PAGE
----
But then what about adults who have never heard the gospel? Doug extends the principle even further: “Jesus died to reconcile the whole world to God . . . This means that there is hope for those who never hear about Jesus . . . His righteousness will be imputed to them if they humbly trust the truth to which they have been exposed” (p. 250). Doug cites the example of the Old Testament saints in support of his thesis, as well as Paul’s statement the “sin is not imputed when there is no law” (Rom. 5:13).

    Doug is, of course, assuming his position on “common grace.” Supposedly there are people in the world who are capable of repenting and believing apart from any supernatural work of grace. Presumably this would include people in remote parts of the world or in closed countries that never have the opportunity to hear the gospel of Jesus Christ. But the Bible paints a far different picture. The whole world lies in sin and darkness. People suppress the truth in unrighteousness. They willfully sin against knowledge. Therefore they are justly under God’s wrath and condemnation even if they never hear about Jesus. It is simply not true that there are multitudes throughout the world who want to believe but do not have the opportunity to do so. Typically they have to be awakened by convicting preaching before they want to do anything.

    We are told , “Nor is there salvation in any other, for there is no other name under heaven given among men by which we must be saved” (Acts 4:12); and Paul asks the very pointed question, “How shall they call on Him in whom they have not believed? And how shall they believe in Him of whom they have not heard? And how shall they hear without a preacher?” (Rom. 10:14). We are afraid that Doug has undermined the whole basis for missions.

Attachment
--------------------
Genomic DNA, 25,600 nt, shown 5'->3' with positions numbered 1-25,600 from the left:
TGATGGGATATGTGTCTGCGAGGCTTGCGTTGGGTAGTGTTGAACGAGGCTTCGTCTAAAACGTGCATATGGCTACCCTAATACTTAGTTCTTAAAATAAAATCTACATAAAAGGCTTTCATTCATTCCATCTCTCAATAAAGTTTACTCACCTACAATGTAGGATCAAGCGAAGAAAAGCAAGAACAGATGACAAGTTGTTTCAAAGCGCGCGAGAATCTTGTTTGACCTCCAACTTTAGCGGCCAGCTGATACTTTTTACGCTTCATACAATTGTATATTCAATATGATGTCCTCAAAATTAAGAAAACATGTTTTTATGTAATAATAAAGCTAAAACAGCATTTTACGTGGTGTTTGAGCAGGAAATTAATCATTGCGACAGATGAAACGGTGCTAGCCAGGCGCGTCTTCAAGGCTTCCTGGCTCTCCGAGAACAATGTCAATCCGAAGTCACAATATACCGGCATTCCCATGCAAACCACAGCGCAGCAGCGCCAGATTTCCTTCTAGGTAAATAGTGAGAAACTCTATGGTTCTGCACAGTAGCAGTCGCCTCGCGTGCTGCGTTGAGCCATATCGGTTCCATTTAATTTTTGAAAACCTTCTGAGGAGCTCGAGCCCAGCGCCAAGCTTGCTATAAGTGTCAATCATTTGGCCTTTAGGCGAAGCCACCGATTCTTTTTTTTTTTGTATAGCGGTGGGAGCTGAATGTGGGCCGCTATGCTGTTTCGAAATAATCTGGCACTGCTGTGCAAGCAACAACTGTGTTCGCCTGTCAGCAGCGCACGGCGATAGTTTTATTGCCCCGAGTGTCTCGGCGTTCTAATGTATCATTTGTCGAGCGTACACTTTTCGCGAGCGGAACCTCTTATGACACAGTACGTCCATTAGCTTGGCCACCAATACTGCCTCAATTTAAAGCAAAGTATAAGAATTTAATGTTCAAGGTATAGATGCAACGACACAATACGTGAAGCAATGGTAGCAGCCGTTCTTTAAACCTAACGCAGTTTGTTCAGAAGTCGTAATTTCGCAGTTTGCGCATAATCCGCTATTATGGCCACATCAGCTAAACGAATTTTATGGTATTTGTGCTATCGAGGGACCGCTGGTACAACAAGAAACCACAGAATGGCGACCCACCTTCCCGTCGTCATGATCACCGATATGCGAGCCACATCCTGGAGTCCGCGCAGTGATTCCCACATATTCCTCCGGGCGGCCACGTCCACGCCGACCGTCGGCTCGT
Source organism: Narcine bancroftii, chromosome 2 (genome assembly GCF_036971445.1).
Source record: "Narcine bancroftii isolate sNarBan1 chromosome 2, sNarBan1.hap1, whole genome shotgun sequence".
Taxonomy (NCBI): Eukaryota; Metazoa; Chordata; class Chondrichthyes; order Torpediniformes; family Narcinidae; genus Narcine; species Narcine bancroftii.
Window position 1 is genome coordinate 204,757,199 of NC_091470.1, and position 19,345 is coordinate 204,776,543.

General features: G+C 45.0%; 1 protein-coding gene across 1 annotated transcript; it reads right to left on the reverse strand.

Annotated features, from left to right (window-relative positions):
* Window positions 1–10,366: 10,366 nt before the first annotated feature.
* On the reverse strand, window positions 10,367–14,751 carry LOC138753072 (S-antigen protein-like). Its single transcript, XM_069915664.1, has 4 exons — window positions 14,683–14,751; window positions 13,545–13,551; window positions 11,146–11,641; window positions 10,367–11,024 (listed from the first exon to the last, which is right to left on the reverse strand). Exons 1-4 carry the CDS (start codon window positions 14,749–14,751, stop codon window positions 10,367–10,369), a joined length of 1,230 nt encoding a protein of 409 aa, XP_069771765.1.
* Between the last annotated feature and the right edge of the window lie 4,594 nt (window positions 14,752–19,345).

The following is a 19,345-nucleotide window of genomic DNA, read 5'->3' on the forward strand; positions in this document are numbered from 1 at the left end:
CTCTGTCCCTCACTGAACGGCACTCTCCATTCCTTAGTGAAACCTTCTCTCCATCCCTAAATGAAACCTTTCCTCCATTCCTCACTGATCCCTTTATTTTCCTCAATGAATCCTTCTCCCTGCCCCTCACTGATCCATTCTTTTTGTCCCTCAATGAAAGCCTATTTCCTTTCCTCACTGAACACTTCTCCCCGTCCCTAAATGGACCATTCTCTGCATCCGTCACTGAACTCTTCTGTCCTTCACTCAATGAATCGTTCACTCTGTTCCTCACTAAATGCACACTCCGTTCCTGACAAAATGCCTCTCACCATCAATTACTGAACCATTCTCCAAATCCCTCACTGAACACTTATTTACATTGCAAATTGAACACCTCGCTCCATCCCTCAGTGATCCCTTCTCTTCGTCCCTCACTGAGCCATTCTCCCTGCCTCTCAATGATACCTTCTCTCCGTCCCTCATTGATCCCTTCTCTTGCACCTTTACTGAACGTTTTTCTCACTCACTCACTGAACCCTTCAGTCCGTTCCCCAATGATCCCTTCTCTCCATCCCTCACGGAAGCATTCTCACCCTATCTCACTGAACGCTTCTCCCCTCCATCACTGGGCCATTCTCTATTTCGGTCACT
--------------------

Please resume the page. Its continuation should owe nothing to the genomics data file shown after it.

But then this leads Doug to a further conclusion. If infants are born in a state of grace, and no supernatural work of the Spirit is required to bring a sinner to Christ, what is the new birth? Doug denies that it is an instantaneous and miraculous change of heart that results in new life in Christ. “Saving faith is also best understood as the culmination of many choices. It is not something that we do once in a moment of time . . . that counts for all time” (p. 265). Citing Col. 2:13 (“And you, being dead in your trespasses and the uncircumcision of your flesh, He made alive together with Him, having forgiven you all trespasses”), he argues that the new birth basically involves the removal of our guilt in the sight of God. Regeneration, then, is essentially the same as justification. “The imputation of Christ’s righteousness and the new birth are two ways of describing the same thing. They both describe our forgiveness” (p. 166).

    But the text in Colossians does not necessarily equate the two. It simply states that two occur together; and in the parallel passage in Eph. 2:1-10 the sinner’s spiritual and moral condition is very much in view. And as Doug himself notes, I John makes it clear that a spiritual change is clearly the result of the new birth.

    This, then, brings us to the problem that Doug addresses at the end of his book, the problem of assurance and eternal security. He tells us that Calvinism “engenders confusion and is prone to a dangerous presumption” (p. 404). Curiously, the example he cites, that of David Brainerd, is the very opposite of “dangerous presumption.” Brainerd went through a protracted period of spiritual struggle before he arrived at an assurance of salvation. It is a fairly typical Puritan conversion experience.

    Doug would have us to believe that “It seems that the poor young man went through all kinds of agony trying to decide if he was unconditionally elect and irresistibly converted” (p. 419). He then adds, “He was probably a believer long before he would dare let himself believe it.” “He was looking for his experience to line up with his flawed doctrines” (Ibid.)